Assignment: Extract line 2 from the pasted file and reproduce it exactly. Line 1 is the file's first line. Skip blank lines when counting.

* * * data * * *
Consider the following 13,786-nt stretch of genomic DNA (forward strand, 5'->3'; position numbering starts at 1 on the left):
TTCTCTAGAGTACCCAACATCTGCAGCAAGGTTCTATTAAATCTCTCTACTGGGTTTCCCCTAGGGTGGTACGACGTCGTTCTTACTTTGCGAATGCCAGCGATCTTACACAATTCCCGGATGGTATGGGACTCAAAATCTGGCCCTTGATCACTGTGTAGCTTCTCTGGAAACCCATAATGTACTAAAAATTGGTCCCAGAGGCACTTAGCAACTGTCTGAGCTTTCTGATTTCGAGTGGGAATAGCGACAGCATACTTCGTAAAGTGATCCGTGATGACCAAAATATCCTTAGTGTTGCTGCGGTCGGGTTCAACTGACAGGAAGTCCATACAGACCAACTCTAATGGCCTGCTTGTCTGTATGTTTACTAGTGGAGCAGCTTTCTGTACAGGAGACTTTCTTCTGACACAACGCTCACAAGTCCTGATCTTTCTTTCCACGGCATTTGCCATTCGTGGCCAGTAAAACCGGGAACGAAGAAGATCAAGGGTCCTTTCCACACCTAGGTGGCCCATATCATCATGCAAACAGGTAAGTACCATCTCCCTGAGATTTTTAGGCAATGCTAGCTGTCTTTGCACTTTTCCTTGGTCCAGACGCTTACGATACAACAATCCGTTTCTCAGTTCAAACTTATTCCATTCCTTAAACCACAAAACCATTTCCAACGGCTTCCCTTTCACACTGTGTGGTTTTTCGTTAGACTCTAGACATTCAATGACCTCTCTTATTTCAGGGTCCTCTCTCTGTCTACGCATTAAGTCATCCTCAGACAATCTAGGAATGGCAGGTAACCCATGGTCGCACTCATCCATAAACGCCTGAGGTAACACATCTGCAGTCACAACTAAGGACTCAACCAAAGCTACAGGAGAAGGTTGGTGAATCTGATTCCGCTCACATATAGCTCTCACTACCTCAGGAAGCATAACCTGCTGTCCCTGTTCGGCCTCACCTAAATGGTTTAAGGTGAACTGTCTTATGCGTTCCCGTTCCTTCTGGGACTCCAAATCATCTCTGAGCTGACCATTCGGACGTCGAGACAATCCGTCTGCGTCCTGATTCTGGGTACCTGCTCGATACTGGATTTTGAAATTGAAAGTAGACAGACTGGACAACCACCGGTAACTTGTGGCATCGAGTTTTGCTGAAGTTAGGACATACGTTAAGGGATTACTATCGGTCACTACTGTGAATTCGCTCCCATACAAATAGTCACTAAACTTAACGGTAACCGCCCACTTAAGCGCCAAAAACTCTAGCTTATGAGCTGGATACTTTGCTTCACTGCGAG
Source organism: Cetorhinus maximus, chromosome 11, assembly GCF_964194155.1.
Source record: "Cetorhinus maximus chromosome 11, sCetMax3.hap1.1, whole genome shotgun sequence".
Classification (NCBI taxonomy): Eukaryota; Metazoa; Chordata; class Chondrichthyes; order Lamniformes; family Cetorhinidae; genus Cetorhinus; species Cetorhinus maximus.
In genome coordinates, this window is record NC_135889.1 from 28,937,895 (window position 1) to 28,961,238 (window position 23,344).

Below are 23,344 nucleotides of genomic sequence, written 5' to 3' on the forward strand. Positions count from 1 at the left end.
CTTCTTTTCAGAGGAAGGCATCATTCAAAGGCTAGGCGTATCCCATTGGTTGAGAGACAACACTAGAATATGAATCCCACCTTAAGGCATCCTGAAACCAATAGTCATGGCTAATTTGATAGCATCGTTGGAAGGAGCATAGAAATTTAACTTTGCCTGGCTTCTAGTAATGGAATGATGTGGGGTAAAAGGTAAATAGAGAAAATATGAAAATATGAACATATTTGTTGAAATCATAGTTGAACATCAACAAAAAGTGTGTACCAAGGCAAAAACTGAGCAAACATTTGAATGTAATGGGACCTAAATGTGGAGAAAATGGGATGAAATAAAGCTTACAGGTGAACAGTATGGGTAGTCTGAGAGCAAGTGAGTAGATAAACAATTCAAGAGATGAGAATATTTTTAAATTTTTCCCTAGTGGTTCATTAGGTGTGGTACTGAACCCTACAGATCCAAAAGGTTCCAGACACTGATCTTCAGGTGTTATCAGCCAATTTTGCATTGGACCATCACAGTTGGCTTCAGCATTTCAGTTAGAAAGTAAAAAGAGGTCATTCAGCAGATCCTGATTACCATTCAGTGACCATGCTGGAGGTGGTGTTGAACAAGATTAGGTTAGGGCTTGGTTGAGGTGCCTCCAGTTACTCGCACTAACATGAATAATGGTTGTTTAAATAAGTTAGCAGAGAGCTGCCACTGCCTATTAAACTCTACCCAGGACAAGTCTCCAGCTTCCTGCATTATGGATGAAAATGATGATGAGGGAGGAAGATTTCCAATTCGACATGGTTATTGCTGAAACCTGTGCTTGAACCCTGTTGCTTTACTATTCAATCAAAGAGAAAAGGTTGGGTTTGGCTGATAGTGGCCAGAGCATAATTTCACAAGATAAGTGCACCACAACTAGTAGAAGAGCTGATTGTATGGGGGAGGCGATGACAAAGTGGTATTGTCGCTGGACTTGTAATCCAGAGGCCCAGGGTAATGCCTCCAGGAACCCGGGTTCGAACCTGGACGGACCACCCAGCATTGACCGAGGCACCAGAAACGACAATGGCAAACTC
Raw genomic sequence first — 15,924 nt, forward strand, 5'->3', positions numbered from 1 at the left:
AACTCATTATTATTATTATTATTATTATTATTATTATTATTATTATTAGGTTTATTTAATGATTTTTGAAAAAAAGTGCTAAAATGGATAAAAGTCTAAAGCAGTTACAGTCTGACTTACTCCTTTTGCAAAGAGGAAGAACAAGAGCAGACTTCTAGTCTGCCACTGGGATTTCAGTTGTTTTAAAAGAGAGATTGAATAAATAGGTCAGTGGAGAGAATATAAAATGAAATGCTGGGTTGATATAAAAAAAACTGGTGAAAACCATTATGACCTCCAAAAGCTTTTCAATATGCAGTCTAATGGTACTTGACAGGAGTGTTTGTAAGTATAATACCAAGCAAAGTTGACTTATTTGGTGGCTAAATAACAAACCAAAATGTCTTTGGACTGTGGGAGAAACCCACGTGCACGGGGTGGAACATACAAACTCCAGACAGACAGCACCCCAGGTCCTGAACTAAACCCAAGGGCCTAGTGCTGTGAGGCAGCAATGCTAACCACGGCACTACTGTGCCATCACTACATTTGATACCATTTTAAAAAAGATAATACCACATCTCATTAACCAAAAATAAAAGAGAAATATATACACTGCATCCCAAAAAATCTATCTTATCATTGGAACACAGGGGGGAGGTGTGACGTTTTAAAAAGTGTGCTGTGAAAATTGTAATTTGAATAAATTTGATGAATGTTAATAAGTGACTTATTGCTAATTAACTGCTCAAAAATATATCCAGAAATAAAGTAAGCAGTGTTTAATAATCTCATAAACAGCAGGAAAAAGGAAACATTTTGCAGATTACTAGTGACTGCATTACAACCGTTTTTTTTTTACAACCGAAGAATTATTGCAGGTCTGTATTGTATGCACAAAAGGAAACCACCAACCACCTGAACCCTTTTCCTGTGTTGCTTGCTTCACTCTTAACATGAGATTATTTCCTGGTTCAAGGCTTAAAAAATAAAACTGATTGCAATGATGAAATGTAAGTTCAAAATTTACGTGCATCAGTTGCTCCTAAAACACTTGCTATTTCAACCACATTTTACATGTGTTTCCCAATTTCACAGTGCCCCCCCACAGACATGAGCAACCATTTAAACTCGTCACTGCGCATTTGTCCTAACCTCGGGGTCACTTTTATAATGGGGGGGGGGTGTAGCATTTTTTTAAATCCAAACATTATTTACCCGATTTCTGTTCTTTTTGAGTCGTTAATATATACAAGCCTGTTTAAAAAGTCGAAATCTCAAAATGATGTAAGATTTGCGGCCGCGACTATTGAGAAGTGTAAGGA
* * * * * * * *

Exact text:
TTCTCTAGAGTACCCAACATCTGCAGCAAGGTTCTATTAAATCTCTCTACTGGGTTTCCCCTAGGGTGGTACGACGTCGTTCTTACTTTGCGAATGCCAGCGATCTTACACAATTCCCGGATGGTATGGGACTCAAAATCTGGCCCTTGATCACTGTGTAGCTTCTCTGGAAACCCATAATGTACTAAAAATTGGTCCCAGAGGCACTTAGCAACTGTCTGAGCTTTCTGATTTCGAGTGGGAATAGCGACAGCATACTTCGTAAAGTGATCCGTGATGACCAAAATATCCTTAGTGTTGCTGCGGTCGGGTTCAACTGACAGGAAGTCCATACAGACCAACTCTAATGGCCTGCTTGTCTGTATGTTTACTAGTGGAGCAGCTTTCTGTACAGGAGACTTTCTTCTGACACAACGCTCACAAGTCCTGATCTTTCTTTCCACGGCATTTGCCATTCGTGGCCAGTAAAACCGGGAACGAAGAAGATCAAGGGTCCTTTCCACACCTAGGTGGCCCATATCATCATGCAAACAGGTAAGTACCATCTCCCTGAGATTTTTAGGCAATGCTAGCTGTCTTTGCACTTTTCCTTGGTCCAGACGCTTACGATACAACAATCCGTTTCTCAGTTCAAACTTATTCCATTCCTTAAACCACAAAACCATTTCCAACGGCTTCCCTTTCACACTGTGTGGTTTTTCGTTAGACTCTAGACATTCAATGACCTCTCTTATTTCAGGGTCCTCTCTCTGTCTACGCATTAAGTCATCCTCAGACAATCTAGGAATGGCAGGTAACCCATGGTCGCACTCATCCATAAACGCCTGAGGTAACACATCTGCAGTCACAACTAAGGACTCAACCAAAGCTACAGGAGAAGGTTGGTGAATCTGATTCCGCTCACATATAGCTCTCACTACCTCAGGAAGCATAACCTGCTGTCCCTGTTCGGCCTCACCTAAATGGTTTAAGGTGAACTGTCTTATGCGTTCCCGTTCCTTCTGGGACTCCAAATCATCTCTGAGCTGACCATTCGGACGTCGAGACAATCCGTCTGCGTCCTGATTCTGGGTACCTGCTCGATACTGGATTTTGAAATTGAAAGTAGACAGACTGGACAACCACCGGTAACTTGTGGCATCGAGTTTTGCTGAAGTTAGGACATACGTTAAGGGATTACTATCGGTCACTACTGTGAATTCGCTCCCATACAAATAGTCACTAAACTTAACGGTAACCGCCCACTTAAGCGCCAAAAACTCTAGCTTATGAGCTGGATACTTTGCTTCACTGCGAG